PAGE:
Individuals that are consistent in risk-taking benefit during collective foraging

Christos C Ioannou, Sasha R X Dali

Research output: Contribution to journalArticle (Academic Journal)peer-review

35 Citations (Scopus)
273 Downloads (Pure)


It is well established that living in groups helps animals avoid predation and locate resources, but maintaining a group requires collective coordination, which can be difficult when individuals differ from one another. Personality variation (consistent behavioural differences within a population) is already known to be important in group interactions. Growing evidence suggests that individuals also differ in their consistency, i.e. differing in how variable they are over time, and theoretical models predict that this consistency can be beneficial in social contexts. We used three-spined sticklebacks (Gasterosteus aculeatus) to test whether the consistency in, as well as average levels of, risk taking behaviour (i.e. boldness) when individuals were tested alone affects social interactions when fish were retested in groups of 2 and 4. Behavioural consistency, independently of average levels of risk-taking, can be advantageous: more consistent individuals showed higher rates of initiating group movements as leaders, more behavioural coordination by joining others as followers, and greater food consumption. Our results have implications for both group decision making, as groups composed of consistent individuals are more cohesive, and personality traits, as social interactions can have functional consequences for consistency in behaviour and hence the evolution of personality variation.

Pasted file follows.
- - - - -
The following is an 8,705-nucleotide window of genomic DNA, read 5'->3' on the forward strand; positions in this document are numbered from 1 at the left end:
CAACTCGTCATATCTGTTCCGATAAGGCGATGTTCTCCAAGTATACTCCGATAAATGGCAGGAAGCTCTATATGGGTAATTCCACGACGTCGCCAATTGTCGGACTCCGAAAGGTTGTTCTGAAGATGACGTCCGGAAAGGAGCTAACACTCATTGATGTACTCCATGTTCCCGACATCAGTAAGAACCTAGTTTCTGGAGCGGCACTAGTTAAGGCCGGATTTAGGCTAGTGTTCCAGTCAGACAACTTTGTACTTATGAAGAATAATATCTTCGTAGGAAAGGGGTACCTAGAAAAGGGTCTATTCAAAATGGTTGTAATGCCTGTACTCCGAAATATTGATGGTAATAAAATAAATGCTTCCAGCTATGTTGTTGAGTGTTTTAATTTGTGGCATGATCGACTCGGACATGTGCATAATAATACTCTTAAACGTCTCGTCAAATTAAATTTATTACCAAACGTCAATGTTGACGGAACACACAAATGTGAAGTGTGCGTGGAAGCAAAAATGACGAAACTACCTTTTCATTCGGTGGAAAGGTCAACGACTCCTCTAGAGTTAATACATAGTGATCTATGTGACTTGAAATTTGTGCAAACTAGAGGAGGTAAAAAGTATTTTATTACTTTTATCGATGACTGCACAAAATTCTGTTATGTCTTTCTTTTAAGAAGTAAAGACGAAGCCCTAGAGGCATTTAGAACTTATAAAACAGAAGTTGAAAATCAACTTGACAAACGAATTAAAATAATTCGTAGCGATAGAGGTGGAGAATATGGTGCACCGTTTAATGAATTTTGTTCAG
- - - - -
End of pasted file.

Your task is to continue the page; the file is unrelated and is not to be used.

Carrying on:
Original languageEnglish
Article number33991
Number of pages9
JournalScientific Reports
Publication statusPublished - 27 Sep 2016


  • Animal behaviour
  • Behavioural ecology


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